Behind BoConcept's Pandemic-Fueled E-Commerce Launch

Lisa Johnston
Editor-in-Chief, CGT
Lisa Johnston profile picture
BoConcept sells a variety of furniture and home goods products, a category that has seen growth since the start of the health crisis.

Premium furniture and home goods retailer BoConcept found itself in a precarious position when the COVID-19-prompted retail shutdown swept through the nation this spring. Beyond navigating the challenges of a pandemic, the company also lacked an e-commerce site to reach today’s new consumer.

Giving new meaning to the term “quick pivot,” BoConcept which operates nearly 300 locations in 65 countries, including 15 the United States, developed a virtual showroom and personalized chat service in the span of just two weeks in April.

RIS chatted with Steen Knigge, director of marketing, about how the company was able to implement technology that leveraged its signature interior design services during a period when traveling to both a home or a store was verboten.

RIS: What led BoConcept to implement a virtual showroom and personalized chat? When did they go live? 

Knigge: Due to a variety of reasons, we did not have e-commerce or other digitally important vehicles in place when the pandemic closed our store network. Obviously, that was an enormous blow to our stores as well as clients who wanted/needed new furniture. Within two weeks, we implemented an e-commerce solution that allowed the clients to purchase online, with the important note that to finalize the order, a design consultant from a store would contact and finalize the purchase, due to our high level of customization and modularity.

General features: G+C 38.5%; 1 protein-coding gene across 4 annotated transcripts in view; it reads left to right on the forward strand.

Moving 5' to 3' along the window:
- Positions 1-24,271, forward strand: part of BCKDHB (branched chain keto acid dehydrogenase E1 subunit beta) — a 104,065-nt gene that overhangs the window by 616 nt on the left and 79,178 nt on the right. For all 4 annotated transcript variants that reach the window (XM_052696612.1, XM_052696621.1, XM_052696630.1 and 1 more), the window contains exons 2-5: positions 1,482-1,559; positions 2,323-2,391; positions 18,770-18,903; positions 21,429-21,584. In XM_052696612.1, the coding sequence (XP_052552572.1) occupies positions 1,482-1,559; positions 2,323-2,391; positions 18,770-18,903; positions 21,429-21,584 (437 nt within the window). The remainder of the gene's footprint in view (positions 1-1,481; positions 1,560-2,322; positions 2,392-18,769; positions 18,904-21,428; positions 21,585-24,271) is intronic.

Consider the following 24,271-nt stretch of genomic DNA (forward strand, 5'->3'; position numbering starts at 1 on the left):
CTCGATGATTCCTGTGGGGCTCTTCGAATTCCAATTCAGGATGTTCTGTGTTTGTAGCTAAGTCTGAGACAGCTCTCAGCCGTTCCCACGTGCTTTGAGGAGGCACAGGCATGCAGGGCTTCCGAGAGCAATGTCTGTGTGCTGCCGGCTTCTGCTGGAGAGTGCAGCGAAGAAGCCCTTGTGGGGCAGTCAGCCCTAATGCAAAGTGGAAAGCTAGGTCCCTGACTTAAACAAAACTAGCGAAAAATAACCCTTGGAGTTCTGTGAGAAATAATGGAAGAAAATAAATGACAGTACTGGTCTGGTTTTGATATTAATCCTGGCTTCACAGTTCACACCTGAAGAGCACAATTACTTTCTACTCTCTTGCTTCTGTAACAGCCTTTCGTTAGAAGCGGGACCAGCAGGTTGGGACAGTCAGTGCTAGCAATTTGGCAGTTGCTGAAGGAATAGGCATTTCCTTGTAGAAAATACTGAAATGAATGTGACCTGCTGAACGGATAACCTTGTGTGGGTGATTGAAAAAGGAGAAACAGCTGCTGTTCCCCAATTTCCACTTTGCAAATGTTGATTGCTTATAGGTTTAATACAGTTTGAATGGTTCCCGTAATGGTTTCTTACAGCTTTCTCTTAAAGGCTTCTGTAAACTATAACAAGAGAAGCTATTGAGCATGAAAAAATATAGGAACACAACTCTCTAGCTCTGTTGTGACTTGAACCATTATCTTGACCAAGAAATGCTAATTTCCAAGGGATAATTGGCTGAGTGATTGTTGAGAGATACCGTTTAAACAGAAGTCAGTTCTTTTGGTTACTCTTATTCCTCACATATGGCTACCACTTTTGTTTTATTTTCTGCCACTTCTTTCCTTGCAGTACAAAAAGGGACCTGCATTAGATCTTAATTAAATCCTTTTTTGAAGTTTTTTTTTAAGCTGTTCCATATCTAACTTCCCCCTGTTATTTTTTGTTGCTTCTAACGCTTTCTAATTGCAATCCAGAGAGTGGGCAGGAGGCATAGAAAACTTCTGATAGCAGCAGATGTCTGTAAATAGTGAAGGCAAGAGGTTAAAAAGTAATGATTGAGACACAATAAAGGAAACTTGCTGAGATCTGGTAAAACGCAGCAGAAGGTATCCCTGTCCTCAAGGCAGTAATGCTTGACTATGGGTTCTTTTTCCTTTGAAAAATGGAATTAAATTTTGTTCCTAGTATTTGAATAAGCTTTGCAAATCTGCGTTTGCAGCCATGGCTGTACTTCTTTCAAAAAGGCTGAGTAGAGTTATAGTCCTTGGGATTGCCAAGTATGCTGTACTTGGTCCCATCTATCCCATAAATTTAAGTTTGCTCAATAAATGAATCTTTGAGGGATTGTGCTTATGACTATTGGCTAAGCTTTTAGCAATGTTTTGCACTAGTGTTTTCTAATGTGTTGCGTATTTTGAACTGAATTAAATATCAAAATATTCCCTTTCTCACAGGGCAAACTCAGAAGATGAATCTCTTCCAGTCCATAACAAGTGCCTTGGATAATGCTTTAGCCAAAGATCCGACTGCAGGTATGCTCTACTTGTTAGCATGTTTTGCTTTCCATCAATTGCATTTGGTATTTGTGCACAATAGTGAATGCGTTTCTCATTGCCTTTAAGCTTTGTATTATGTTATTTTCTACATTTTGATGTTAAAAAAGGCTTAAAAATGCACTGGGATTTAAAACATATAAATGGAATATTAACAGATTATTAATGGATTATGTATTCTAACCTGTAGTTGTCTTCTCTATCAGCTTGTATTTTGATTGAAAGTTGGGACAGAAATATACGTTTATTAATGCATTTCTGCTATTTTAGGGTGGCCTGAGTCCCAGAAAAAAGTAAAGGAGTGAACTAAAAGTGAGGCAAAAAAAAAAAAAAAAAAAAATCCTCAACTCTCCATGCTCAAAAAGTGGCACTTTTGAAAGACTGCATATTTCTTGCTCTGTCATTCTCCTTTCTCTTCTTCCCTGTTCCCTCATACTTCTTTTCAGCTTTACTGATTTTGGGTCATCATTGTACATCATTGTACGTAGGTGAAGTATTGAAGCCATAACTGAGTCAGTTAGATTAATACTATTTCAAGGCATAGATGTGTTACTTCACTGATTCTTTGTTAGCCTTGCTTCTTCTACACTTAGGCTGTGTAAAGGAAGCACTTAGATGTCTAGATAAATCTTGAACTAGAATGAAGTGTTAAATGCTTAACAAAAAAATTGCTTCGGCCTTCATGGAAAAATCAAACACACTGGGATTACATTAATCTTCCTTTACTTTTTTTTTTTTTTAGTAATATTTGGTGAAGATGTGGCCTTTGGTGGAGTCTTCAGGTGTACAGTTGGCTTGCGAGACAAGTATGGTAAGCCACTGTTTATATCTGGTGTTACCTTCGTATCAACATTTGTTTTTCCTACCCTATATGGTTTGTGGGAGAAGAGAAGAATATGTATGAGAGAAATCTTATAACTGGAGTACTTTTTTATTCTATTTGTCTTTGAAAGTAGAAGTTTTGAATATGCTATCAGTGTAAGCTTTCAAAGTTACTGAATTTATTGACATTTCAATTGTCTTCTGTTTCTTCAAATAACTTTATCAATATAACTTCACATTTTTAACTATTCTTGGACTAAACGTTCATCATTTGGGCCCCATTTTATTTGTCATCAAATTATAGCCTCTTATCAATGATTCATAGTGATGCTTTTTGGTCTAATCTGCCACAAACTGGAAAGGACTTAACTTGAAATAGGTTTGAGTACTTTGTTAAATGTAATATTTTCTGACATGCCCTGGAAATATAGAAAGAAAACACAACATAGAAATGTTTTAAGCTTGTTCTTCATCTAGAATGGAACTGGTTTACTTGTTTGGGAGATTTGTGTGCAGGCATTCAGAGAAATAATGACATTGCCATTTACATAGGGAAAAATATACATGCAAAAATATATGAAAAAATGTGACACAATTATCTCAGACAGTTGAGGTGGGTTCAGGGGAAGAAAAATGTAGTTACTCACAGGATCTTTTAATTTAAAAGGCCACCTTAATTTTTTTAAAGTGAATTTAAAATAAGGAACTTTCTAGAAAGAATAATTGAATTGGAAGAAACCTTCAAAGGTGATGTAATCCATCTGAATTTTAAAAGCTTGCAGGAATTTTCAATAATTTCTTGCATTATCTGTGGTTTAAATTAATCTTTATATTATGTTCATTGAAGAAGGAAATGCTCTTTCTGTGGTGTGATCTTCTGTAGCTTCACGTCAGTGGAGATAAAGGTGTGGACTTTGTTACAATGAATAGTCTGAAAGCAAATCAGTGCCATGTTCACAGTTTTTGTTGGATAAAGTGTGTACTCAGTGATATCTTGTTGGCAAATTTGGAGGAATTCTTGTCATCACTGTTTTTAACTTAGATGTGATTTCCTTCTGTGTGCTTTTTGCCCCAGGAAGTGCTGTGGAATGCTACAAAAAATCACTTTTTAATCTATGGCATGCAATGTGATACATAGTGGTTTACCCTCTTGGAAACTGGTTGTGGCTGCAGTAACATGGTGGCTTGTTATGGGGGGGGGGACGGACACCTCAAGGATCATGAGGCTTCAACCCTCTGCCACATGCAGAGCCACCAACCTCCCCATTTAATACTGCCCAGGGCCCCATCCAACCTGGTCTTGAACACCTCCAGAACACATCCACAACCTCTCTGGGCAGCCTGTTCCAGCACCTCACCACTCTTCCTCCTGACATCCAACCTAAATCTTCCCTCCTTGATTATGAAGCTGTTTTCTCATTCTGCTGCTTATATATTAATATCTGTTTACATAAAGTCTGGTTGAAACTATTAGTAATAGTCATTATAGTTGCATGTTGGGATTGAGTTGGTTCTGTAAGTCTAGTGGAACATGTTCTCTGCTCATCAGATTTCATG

However, with several abandoned carts online, a live chat where a potential client could ask questions, was instituted. To further reduce barriers for the clients, we created a somewhat interactive virtual showroom for clients to get a better sense of what they were looking at, compared to the beautiful but highly stylized studio- and room pictures we offer online.

RIS: How do they work? 

Knigge: The chat is manned by the actual store network, from owners to design consultants. This allows for direct purchase on the chat and very relevant and helpful solution-based answers. While a central chat organization would reduce the resources needed within the store network, the highly qualified and relevant answers a client gets from an actual store employee are highly valuable.

The virtual showroom allows a potential client to “walk around” virtually in an actual store, browsing furniture pieces, getting a better sense of dimensions, etc. Each furniture and accessory piece is tagged, meaning a client who is interested in a particular item can hover the mouse over and access the product name and price, as well as click through to the product on the site and configure further; this in any modularity and/or fabric/leather available. 

RIS: What have been the benefits? How are you measuring success?